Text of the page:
LANSING, Mich. — Former Michigan lawmakers Cindy Gamrat and Todd Courser were back in court Tuesday as their criminal cases move forward.
The key to Tuesday's arguments between the prosecution and defense is whether House Speaker Kevin Cotter can be subpoenaed to testify in these cases.
Argument revolved statute that writes a legislator is not subject to a subpoena for any matter involving statements made by the legislator regarding his or her duty.
The prosecution argued that Cotter has immunity to avoid testifying, but the defense said Cotter threw out that privilege as soon as he spoke with Michigan State Police and the prosecution in these cases.
Judge Hugh Clarke cited case law dating back to 1935 discussing legislator immunity not applying in a criminal case. The defense agrees stating Gamrat and Courser deserve due process.
“[Cotter] can’t selectively decide to talk to the prosecution one day and refuse to talk to us, and then refuse to come and give testimony," said Courser's Attorney Matthew Deperno. "I think it’s pretty clear they waived that privilege.”
The prosecution argued: "What they’re asking, with all due respect in this court, is for you [Judge Clarke] to violate separation of power. Is for you to interject your authority into the criminal affairs of the legislature and to reach out and yank the Speaker out and to bring him over in this court and hold his testimony.”
Judge Clarke weighed in several times including an exchange with the prosecutor asking whether this situation, originating from the extramarital affair between Courser and Gamrat, is actually about qualification versus misconduct in office.
“Some of this has to do with what I would term ‘non-legislative behavior,’ and therefore, what does that have to do with their qualification if for example the parties were alleged to be having extramarital affair, what’s that got to do with their qualification?" questioned Judge Clarke.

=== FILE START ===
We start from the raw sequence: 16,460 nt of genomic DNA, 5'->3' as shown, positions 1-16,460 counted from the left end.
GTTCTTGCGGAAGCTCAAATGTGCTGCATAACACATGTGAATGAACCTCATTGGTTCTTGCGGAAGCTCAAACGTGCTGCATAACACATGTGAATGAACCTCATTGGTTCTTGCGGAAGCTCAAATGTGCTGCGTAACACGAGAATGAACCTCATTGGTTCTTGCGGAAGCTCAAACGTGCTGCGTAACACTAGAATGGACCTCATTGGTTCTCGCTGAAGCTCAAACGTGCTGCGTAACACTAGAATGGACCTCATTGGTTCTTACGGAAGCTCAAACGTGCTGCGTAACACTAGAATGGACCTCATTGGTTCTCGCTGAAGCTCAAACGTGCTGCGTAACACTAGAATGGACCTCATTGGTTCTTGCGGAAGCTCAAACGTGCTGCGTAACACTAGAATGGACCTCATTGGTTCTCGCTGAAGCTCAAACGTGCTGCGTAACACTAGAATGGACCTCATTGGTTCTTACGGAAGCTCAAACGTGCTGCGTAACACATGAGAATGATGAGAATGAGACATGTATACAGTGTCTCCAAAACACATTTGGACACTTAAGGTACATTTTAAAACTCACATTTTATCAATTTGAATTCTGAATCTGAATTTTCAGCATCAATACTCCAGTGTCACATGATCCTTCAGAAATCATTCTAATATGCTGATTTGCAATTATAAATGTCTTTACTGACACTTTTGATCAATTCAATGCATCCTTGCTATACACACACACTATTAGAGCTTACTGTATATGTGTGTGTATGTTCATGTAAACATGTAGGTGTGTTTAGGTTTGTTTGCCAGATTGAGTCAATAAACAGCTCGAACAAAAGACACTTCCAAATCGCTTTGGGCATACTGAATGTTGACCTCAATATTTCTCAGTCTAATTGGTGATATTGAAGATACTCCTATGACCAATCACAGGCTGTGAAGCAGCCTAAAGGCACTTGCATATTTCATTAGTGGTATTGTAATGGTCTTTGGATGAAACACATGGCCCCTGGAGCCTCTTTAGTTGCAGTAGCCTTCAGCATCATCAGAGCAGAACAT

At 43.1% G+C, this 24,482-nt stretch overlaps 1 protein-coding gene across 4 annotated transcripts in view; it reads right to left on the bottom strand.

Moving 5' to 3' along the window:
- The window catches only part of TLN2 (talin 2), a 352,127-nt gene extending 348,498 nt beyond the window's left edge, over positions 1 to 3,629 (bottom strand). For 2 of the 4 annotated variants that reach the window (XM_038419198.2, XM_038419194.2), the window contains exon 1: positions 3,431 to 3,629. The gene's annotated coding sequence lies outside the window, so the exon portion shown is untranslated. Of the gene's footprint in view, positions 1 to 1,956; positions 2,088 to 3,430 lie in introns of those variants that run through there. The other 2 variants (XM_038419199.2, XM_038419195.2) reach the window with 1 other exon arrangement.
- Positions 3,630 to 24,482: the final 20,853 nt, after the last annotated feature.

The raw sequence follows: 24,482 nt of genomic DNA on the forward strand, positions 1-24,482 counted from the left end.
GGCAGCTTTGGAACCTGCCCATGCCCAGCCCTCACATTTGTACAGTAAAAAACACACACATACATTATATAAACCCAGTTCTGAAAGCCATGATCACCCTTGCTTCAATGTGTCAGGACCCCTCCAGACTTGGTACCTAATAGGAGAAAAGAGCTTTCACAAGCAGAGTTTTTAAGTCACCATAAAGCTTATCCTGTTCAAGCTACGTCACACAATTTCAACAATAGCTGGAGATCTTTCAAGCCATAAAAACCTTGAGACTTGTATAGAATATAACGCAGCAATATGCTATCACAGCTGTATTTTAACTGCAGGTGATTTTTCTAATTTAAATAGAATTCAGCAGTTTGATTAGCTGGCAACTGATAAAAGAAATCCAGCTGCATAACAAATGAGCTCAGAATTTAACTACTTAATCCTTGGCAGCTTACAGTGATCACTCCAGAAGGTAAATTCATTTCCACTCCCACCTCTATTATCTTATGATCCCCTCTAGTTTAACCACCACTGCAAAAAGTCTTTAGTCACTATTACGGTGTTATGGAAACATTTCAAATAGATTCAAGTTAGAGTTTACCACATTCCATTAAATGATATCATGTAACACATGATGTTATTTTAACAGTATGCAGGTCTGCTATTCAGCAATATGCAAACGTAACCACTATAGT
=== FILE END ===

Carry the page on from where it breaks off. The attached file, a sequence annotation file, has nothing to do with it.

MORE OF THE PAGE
"My guess is, with all due respect to the legislature, you probably have to get rid of half of them over there.”
The defense said bottom line: the codefendants have the right to confront their accusers.
“I feel like we’re just wasting tax-payer money with this criminal prosecution," said Gamrat's Attorney Michael Nichols. "We need to let this scab finally heal over, and let, at least for Cindy Gamrat, get on with her life and move on, and get on with the business at hand for the taxpayers."
“The first woman in Michigan history to be expelled from the House on what little they had, without doing a thorough investigation. Now she should get the opportunity to confront her accusers, bring them to court, and subject them to the same cross-examination that any other citizen of the United States charged in a criminal case would and should have.”
The former state representatives face several counts of misconduct in office for trying to hide an extramarital affair using state resources. Courser also faces a felony perjury charge for allegedly lying under oath at a House committee hearing.
The preliminary exam is scheduled May 25. Stay with FOX 17 for the latest developments.